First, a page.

In the Kyrgyz republic we focus on:
Fostering sustainable growth by strengthening regional cross-border linkages: As a landlocked economy with a limited domestic market, the Kyrgyz Republic would benefit greatly from deeper regional integration, given its important energy export potential, as well as good regional trade and transit position. In that context, the Bank will aim to help facilitate economic and trade cooperation and integration with the region, by supporting rehabilitation of critical infrastructure, strengthening the exporting sector including through access to finance and advisory, as well as supporting cross-border investments and regional cooperation projects.
Enabling SMEs to scale-up and bolster competitiveness: Outside the extractive sector, the economy is dominated by SMEs, with few mid-sized corporates in existence. While deeper regional trade links create opportunities for the best local firms, stronger operating models and core competencies will be needed to better compete. The Bank will thus support competitiveness and sustainable growth of SMEs with viable business models through investment and advisory, promoting in particular skills transfer and operational efficiency improvements, and seek to strengthen the financial sector to facilitate access to finance for SMEs, in particular in local currency. The Bank will also step up its efforts of improving the business environment through policy dialogue.
Promoting sustainability of public utilities through commercialisation and private sector participation: To address underinvestment, deficient regulatory environment, weak core competencies, poor financial and operational performance, the Bank will continue to support municipal utilities, where it has a recognized expertise and delivery model in improving operators’ financial condition, operating practices and governance, and seek to support sustainability of power sector by rehabilitating assets and developing a more attractive institutional framework for private investment.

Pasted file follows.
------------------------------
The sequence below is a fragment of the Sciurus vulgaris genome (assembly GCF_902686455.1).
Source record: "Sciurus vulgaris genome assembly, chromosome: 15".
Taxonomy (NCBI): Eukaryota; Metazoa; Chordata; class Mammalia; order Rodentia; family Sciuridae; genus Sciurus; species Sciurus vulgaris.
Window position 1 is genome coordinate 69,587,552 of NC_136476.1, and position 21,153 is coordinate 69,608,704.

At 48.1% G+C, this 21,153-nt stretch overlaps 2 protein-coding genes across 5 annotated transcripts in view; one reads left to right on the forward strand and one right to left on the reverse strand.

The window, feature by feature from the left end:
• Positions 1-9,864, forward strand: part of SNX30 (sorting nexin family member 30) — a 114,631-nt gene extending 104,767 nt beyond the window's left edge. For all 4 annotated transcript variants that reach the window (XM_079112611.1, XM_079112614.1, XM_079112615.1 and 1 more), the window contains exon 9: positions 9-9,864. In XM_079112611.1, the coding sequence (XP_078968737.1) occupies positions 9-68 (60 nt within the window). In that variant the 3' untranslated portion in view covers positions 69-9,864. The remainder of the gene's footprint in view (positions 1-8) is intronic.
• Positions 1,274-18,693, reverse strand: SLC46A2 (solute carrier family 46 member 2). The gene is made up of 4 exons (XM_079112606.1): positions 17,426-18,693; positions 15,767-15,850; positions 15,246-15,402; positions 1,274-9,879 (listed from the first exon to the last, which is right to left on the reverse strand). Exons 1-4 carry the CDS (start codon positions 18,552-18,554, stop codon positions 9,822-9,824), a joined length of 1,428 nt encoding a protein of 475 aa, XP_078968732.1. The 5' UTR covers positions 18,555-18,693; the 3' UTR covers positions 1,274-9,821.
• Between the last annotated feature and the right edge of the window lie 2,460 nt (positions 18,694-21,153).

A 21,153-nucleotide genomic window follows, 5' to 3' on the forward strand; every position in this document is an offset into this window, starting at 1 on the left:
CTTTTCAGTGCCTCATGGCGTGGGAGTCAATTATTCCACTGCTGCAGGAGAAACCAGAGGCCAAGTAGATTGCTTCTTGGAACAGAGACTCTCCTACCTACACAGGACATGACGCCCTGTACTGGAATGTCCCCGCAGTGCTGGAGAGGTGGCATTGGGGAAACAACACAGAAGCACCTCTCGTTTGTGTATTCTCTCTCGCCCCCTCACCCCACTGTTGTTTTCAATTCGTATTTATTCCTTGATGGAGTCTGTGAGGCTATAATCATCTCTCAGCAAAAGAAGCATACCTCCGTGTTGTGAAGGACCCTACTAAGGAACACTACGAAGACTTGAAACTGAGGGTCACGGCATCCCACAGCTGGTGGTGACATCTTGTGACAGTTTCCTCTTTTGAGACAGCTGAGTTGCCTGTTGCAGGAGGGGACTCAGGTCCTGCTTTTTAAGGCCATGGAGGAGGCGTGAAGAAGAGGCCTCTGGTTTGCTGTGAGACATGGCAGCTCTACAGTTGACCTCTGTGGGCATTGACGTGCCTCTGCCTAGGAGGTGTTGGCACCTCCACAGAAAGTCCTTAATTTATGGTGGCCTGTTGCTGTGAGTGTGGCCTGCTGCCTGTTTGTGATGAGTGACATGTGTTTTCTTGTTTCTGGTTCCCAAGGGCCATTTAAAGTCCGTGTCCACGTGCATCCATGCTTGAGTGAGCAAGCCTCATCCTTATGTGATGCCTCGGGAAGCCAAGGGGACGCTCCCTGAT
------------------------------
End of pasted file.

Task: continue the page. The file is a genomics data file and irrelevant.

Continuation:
In addition, the Bank will seek to support through the above priorities the reduction of regional economic disparities, by increasing its outreach to less developed rural areas, in particular in the southern regions, and addressing inclusion gaps in relation to gender and youth across sectors.
The EBRD’s latest Kyrgyz Republic strategy was adopted on 10 July 2019
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EBRD forecast for Kyrgyz Republic Real GDP Growth in 2020 -4.0%
EBRD forecast for Kyrgyz Republic Real GDP Growth in 2021 5.5%
GDP growth in the Kyrgyz Republic accelerated to 4.5 per cent in 2019 from 3.8 per cent in 2018, supported by a strong recovery in gold production. Remittances decreased by 14 per cent year-on-year in US dollar terms in 2019, but their share in GDP remains high at 28 per cent. With travel restrictions in place and bleaker economic prospects in Russia, the Kyrgyz Republic faces a significant reduction in remittances.Strict lockdown measures, introduced in late-March, are expected to last until mid-May 2020, further weighing on domestic demand. In addition, the border with China was closed since early February and only partially reopened, resulting in declining imports from China, which will hit domestic production relying on China-made inputs and weigh on re-exports. Facing balance of payment pressures, the Kyrgyz Republic has seen its currency depreciating by 13 per cent between February and April 2020, after 3 years of relatively stable exchange rates. Given low international reserves (2.5 months of current account payments), limited fiscal space and a significant debt overhang, the Kyrgyz Republic was the first country to receive emergency assistance from the International Monetary Fund (IMF; US$ 120.9 million). In the first quarter of 2020, economic growth was still positive, at 1.5 per cent year-on-year, thanks to robust performance in the mining industry. However, a contraction of 4.0 per cent is expected in 2020, due to subdued domestic demand and losses in the SME sector, which accounts for 41.5 per cent of GDP. In 2021, the economy is forecast to achieve a 5.5 per cent GDP growth as remittances partially recover, reexports pick up and gold exports increase due to additional production from the Jerooy gold mine.